| Emily Weall

The Treasures Worth More Than Their Weight In Gold

We all have old family heirlooms and relics sitting in our houses – whether they are our prized possessions or they are in storage in the attic. But are they worth their weight in gold?

Watchshop has conducted a survey and discovered that 42% of the British Public  ‘would only consider selling their family heirlooms in times of financial crisis’ but if their family heirlooms were made of solid gold, would their worth be as impressive as these?

The Watchshop has also compiled a list of both historical artefacts and modern day amenities that are worth more than their weight in gold, with everything from nail polish to 19th-century stamps all making the list, as well as cocktails and locks of late musician’s hair.

Featured on the list is Marilyn Monroe’s ‘Mr. President’ dress, which was sold for £3.87 million in 2016.  The iconic sheer dress has in excess of 2,500 crystals, all hand-sewn on to the sheer figure-hugging number. If the dress was made from solid gold, however, it would only have cost £3233, which makes it 1,145 X it’s weight in gold.

This is not the first time an iconic dress worn by the late Marilyn Monroe has gone for millions of pounds. In 2011, Monroe’s dress from The Seven Year Itch – made famous thanks to an encounter with a rush of wind from the New York Subway – was sold for £2.8 million.

The most expensive item on the list, gold-wise, is Leonardo Da Vinci’s Codex Leicester. This notebook is believed to have been the most important of the 30 scientific journal allegedly penned by Leonardo Da Vinci and was sold to Bill Gates in 1994 for £27.8 million, making it not only the most expensive book ever bought but also worth 150,000 X its weight in gold.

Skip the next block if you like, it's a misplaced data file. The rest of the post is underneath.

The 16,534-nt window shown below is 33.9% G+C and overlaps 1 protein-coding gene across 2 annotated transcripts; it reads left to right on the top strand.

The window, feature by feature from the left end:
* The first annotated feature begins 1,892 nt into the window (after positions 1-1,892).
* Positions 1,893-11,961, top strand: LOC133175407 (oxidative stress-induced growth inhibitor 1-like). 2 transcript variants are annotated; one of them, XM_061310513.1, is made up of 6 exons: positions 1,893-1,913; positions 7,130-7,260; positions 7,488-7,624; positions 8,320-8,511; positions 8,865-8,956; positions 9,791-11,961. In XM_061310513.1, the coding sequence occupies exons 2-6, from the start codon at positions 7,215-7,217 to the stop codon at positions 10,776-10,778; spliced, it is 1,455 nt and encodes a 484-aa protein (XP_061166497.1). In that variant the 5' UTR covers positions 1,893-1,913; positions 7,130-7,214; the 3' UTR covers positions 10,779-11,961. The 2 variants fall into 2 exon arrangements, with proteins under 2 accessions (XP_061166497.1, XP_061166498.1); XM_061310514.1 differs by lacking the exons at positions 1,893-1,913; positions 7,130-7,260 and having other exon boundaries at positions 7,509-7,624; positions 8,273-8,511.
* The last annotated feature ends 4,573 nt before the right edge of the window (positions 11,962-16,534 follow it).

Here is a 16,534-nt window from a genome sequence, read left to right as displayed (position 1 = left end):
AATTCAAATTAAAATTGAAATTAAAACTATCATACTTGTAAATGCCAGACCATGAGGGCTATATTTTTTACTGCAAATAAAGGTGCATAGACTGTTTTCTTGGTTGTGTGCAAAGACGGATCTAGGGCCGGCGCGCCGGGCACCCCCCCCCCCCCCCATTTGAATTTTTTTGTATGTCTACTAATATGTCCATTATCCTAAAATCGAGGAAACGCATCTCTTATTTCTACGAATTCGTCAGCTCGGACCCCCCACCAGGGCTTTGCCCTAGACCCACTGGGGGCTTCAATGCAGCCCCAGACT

In 1997, a jeroboam of Chateau Mouton Rothschild 1945 – which has been considered as one of the greatest vintage wines of all time – was purchased by an anonymous buyer at Christie’s in London. It was purchased for just under £240,000 and its worth based on it’s worth in gold is £230,000 making it the closest to its sale price on the list. If vodka is more your style, however, then why not indulge in the Diva Vodka – Triple distilled through ice, Nordic Birch charcoal and finally through precious gems, it is presented in a bottle with a stack of Swarovski crystals through the middle and retails at £771,500 making it worth 3 X it’s weight in gold.

However, the top item on the list is the 1854 Magenta stamp, which was sold at 233,445 X its weight in gold at £7,330,200. The 1c Magenta Stamp is the rarest in the world and was created after a shipment of stamps to British Guiana from Great Britain was short by 90 percent. The 4c stamps were used for letters, which are more commonly found and the recipients were more likely to keep those, but the 1c stamps were used for newspapers which were generally discarded fairly quickly, meaning that once the new shipment of stamps arrived in British Guiana, the old 1c Magenta Stamps disappeared very quickly.

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